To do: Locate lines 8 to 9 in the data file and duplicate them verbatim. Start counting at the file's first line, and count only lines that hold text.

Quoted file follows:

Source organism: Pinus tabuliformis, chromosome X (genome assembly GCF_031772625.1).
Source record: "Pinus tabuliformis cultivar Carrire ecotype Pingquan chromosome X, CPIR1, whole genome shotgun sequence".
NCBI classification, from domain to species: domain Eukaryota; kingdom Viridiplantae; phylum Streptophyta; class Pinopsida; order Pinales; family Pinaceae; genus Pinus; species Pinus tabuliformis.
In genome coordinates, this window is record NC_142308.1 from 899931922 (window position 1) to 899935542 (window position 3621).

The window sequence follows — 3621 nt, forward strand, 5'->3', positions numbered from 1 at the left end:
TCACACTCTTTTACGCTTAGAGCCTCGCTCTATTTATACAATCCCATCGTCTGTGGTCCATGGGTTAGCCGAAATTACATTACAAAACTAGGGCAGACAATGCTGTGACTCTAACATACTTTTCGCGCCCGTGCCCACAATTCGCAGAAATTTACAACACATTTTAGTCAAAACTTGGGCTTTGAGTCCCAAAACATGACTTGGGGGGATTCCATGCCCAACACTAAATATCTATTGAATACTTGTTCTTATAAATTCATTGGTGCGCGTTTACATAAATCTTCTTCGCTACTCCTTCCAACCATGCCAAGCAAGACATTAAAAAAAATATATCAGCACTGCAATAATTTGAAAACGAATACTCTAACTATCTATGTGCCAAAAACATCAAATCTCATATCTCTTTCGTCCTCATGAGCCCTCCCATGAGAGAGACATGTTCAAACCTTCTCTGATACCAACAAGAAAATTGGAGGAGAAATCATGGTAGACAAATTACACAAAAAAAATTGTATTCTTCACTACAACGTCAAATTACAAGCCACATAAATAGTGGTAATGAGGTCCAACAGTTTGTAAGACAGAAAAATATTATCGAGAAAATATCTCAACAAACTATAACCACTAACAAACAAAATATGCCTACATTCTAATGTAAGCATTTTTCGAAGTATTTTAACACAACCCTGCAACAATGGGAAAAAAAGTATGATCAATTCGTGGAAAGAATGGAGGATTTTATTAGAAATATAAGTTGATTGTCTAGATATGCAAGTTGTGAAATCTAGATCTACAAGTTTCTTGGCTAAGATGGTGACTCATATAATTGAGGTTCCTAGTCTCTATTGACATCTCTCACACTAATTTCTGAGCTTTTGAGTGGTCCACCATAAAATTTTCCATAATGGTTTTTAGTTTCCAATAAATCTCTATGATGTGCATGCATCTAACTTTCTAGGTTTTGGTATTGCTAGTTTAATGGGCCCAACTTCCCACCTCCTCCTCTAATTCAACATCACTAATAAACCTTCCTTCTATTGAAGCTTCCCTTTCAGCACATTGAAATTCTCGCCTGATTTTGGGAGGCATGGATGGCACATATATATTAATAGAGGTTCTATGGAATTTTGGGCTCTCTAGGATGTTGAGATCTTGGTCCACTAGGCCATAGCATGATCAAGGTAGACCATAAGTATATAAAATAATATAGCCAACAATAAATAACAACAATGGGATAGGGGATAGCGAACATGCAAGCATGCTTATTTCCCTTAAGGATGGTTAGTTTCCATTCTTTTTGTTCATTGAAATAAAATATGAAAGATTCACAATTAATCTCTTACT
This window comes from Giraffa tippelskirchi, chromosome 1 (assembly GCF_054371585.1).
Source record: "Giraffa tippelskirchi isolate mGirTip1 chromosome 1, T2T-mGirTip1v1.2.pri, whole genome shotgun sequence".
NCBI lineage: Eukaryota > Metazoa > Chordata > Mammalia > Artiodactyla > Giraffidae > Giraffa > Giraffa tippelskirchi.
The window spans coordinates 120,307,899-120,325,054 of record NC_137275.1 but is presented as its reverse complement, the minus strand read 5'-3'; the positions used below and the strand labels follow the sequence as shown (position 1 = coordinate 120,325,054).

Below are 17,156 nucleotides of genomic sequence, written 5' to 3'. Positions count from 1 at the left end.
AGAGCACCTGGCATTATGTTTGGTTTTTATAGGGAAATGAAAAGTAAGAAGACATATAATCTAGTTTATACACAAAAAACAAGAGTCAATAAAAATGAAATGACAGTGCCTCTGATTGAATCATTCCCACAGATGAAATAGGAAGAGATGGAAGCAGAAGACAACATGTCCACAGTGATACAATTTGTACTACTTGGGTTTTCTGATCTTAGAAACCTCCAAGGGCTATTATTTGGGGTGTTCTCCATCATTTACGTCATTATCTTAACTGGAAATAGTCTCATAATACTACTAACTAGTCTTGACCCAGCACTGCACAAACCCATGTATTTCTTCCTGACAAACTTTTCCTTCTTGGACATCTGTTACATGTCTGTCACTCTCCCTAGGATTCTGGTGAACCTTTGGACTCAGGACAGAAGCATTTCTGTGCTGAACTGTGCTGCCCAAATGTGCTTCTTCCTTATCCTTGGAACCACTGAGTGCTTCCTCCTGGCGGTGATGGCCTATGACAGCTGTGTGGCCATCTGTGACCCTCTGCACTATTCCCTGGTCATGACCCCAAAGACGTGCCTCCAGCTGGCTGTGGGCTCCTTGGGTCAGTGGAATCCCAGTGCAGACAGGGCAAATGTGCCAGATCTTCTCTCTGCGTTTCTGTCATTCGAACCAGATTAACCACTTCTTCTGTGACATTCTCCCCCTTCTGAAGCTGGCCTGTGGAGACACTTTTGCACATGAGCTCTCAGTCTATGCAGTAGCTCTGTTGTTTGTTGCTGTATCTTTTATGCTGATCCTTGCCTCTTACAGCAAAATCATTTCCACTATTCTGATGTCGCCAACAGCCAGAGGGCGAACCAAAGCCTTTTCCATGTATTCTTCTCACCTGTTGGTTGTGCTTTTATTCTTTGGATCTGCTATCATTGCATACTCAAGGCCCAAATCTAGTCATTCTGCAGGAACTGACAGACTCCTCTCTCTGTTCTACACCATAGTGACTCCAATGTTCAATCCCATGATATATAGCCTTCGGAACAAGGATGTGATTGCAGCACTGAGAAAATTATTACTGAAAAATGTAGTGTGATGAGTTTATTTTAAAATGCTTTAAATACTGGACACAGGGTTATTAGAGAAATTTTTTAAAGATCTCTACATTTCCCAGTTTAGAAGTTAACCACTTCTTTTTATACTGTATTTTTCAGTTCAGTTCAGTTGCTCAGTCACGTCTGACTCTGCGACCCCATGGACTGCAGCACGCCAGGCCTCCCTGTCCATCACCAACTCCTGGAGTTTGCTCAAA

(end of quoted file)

Source record: "Giraffa tippelskirchi isolate mGirTip1 chromosome 1, T2T-mGirTip1v1.2.pri, whole genome shotgun sequence".
NCBI lineage: Eukaryota > Metazoa > Chordata > Mammalia > Artiodactyla > Giraffidae > Giraffa > Giraffa tippelskirchi.